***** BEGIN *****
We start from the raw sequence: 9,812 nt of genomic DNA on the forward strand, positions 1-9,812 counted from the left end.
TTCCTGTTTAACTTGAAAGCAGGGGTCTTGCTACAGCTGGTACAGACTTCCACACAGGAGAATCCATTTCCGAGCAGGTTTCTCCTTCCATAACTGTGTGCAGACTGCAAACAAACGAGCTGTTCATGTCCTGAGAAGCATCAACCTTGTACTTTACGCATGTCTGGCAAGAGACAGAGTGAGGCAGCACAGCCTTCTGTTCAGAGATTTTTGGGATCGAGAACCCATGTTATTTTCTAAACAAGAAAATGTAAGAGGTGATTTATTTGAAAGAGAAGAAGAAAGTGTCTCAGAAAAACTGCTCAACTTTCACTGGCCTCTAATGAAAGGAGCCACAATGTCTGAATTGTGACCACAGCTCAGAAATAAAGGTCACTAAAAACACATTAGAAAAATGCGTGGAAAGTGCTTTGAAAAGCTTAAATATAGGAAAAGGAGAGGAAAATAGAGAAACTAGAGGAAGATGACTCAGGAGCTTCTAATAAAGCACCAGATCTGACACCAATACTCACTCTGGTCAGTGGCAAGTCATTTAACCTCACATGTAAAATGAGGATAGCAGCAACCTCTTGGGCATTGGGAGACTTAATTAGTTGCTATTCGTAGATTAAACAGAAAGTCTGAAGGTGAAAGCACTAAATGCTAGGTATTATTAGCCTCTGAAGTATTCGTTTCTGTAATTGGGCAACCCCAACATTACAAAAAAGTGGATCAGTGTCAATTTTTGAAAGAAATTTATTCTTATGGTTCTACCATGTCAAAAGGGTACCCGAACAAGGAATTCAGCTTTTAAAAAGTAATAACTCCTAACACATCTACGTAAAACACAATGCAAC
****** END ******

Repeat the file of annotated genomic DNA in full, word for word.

We start from the raw sequence: 9,812 nt of genomic DNA on the forward strand, positions 1-9,812 counted from the left end.
TTCCTGTTTAACTTGAAAGCAGGGGTCTTGCTACAGCTGGTACAGACTTCCACACAGGAGAATCCATTTCCGAGCAGGTTTCTCCTTCCATAACTGTGTGCAGACTGCAAACAAACGAGCTGTTCATGTCCTGAGAAGCATCAACCTTGTACTTTACGCATGTCTGGCAAGAGACAGAGTGAGGCAGCACAGCCTTCTGTTCAGAGATTTTTGGGATCGAGAACCCATGTTATTTTCTAAACAAGAAAATGTAAGAGGTGATTTATTTGAAAGAGAAGAAGAAAGTGTCTCAGAAAAACTGCTCAACTTTCACTGGCCTCTAATGAAAGGAGCCACAATGTCTGAATTGTGACCACAGCTCAGAAATAAAGGTCACTAAAAACACATTAGAAAAATGCGTGGAAAGTGCTTTGAAAAGCTTAAATATAGGAAAAGGAGAGGAAAATAGAGAAACTAGAGGAAGATGACTCAGGAGCTTCTAATAAAGCACCAGATCTGACACCAATACTCACTCTGGTCAGTGGCAAGTCATTTAACCTCACATGTAAAATGAGGATAGCAGCAACCTCTTGGGCATTGGGAGACTTAATTAGTTGCTATTCGTAGATTAAACAGAAAGTCTGAAGGTGAAAGCACTAAATGCTAGGTATTATTAGCCTCTGAAGTATTCGTTTCTGTAATTGGGCAACCCCAACATTACAAAAAAGTGGATCAGTGTCAATTTTTGAAAGAAATTTATTCTTATGGTTCTACCATGTCAAAAGGGTACCCGAACAAGGAATTCAGCTTTTAAAAAGTAATAACTCCTAACACATCTACGTAAAACACAATGCAAC